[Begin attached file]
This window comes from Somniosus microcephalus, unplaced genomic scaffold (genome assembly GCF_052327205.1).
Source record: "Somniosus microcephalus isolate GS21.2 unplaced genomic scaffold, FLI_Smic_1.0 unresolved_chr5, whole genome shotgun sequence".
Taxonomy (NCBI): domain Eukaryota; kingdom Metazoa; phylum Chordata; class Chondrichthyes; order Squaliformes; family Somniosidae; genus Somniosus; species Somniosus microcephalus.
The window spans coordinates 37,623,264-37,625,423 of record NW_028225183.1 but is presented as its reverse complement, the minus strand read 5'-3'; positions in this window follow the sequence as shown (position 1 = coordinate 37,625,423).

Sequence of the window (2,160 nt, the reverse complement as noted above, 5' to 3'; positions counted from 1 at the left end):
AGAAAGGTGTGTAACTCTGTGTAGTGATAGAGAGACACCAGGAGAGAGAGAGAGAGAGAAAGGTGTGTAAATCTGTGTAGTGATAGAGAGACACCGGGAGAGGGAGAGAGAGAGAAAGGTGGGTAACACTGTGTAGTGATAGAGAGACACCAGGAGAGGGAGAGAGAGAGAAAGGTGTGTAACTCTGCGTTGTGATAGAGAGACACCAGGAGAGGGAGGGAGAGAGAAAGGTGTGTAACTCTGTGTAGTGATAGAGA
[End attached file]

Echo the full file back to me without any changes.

This window comes from Somniosus microcephalus, unplaced genomic scaffold (genome assembly GCF_052327205.1).
Source record: "Somniosus microcephalus isolate GS21.2 unplaced genomic scaffold, FLI_Smic_1.0 unresolved_chr5, whole genome shotgun sequence".
Taxonomy (NCBI): domain Eukaryota; kingdom Metazoa; phylum Chordata; class Chondrichthyes; order Squaliformes; family Somniosidae; genus Somniosus; species Somniosus microcephalus.
The window spans coordinates 37,623,264-37,625,423 of record NW_028225183.1 but is presented as its reverse complement, the minus strand read 5'-3'; positions in this window follow the sequence as shown (position 1 = coordinate 37,625,423).

Sequence of the window (2,160 nt, the reverse complement as noted above, 5' to 3'; positions counted from 1 at the left end):
AGAAAGGTGTGTAACTCTGTGTAGTGATAGAGAGACACCAGGAGAGAGAGAGAGAGAGAAAGGTGTGTAAATCTGTGTAGTGATAGAGAGACACCGGGAGAGGGAGAGAGAGAGAAAGGTGGGTAACACTGTGTAGTGATAGAGAGACACCAGGAGAGGGAGAGAGAGAGAAAGGTGTGTAACTCTGCGTTGTGATAGAGAGACACCAGGAGAGGGAGGGAGAGAGAAAGGTGTGTAACTCTGTGTAGTGATAGAGA